This December, 193 United Nations delegates will meet in Dubai to discuss the Internet and to what extent the UN should be involved, specifically whether or not the United Nations should be more involved. That being the case, U.S. lawmakers are discussing the matter ahead of time to solidify the country’s stance on the matter. Ironically, after all the legislation that’s been popping up recently, officials seem to be all for a deregulated Internet when the regulatory body in question is not the U.S. government.
The general consensus seems to be that UN control over the Internet would be a bad thing. A state official not authorized to say anything on-the-record put it this way to Reuters:
“This is one of those circumstances where I think it’s fair to say there’s absolute unanimity. I don’t believe you’d find any dissent at all to the view that we would like to keep the Internet free of inter–governmental controls.”
The consensus to which the unnamed state official is referring is that of a House Energy and Commerce subcommittee, which has effectively assured the United States’ vehement opposition to any increase in Internet regulation by the UN. They’ve even released a lovely little memo that touts the benefits of a free Internet, saying:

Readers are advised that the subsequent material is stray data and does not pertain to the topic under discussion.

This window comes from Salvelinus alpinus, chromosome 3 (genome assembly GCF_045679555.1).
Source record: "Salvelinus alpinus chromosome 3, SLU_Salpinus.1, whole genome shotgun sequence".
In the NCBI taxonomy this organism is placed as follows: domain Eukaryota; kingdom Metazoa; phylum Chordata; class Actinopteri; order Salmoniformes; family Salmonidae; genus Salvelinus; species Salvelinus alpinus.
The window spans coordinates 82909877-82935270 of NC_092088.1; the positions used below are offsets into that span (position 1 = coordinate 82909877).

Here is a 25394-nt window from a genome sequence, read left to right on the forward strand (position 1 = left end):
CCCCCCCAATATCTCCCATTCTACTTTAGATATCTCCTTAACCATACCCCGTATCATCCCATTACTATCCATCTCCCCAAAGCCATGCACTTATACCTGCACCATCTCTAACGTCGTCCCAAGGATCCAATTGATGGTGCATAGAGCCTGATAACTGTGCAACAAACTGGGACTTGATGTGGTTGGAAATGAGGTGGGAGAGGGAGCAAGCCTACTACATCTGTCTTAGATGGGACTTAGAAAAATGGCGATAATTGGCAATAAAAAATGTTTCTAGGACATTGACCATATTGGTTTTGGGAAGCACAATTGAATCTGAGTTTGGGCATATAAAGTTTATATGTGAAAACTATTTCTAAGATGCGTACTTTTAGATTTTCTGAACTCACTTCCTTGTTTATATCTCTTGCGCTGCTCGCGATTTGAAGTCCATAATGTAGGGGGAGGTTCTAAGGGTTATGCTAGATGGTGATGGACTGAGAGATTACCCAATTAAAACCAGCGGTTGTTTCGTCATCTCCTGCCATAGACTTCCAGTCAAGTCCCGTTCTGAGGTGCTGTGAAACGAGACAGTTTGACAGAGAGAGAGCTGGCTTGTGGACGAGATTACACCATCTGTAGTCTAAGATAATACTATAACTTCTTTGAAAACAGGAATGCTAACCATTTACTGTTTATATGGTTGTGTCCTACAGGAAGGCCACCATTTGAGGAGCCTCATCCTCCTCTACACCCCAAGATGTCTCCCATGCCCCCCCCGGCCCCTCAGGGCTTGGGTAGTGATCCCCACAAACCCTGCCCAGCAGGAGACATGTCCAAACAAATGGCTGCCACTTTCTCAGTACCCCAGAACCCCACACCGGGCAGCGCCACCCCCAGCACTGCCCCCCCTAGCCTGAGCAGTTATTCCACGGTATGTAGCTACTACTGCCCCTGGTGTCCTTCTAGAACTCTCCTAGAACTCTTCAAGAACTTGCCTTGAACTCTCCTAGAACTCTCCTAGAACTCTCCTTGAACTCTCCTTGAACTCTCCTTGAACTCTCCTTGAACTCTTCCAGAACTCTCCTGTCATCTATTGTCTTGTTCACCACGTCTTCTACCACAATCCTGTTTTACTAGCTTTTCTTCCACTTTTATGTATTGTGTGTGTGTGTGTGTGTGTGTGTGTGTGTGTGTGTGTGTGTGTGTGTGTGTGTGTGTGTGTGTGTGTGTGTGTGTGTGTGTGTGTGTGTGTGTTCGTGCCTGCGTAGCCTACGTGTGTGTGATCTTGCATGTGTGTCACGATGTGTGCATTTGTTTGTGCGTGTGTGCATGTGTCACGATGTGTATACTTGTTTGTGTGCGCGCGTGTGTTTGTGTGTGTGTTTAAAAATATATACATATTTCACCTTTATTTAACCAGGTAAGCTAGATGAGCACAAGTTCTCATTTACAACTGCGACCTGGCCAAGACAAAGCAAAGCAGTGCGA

“Pending international proposals to regulate the Internet could jeopardize not only its vibrancy, but also the economic and social benefits it brings to the world.”
This is coming from people in the same legislative body in which SOPA had a fighting chance, and where CISPA was actually passed, it’s worth noting. Nice of them to have come around.
Domestic ironies aside, this is a very important stance to take. Regardless of size or population, every UN member will receive one vote when it comes to decision time, and considering members include nations that are significantly more censorship happy than the U.S. — nations like Iran, Saudi Arabia, and China — a regulated Internet could be very problematic.
Currently, the UN’s International Telecommunications Union (ITU) sets communication standards largely regarding things like what can be called “4G” or what standards should be for a universal phone charger. The fear is that the ITU could evolve to become a regulatory body over the Internet, much like it evolved from its original form — the International Telegraph Union — to incorporate phones.
While opposition to this kind of large scale, international regulation is very important, it’s also slightly infuriating to see this wariness of Internet regulation bubble up out of the U.S. government if and only if other countries’ governments are involved. It’s a very double-thinky sort of situation. “Regulation is bad, unless we’re doing it.” That said, it’s definitely heartening to see government officials take the right stance for the right reason, even if the logic behind that right reason doesn’t permeate all the way through domestic policy.
- Iran actually wants to replace the Internet with its own state-run version
- They’re also not a fan of foreign email clients
- There’s a Firefox addon out there that’ll let you see what Chinese Internet is like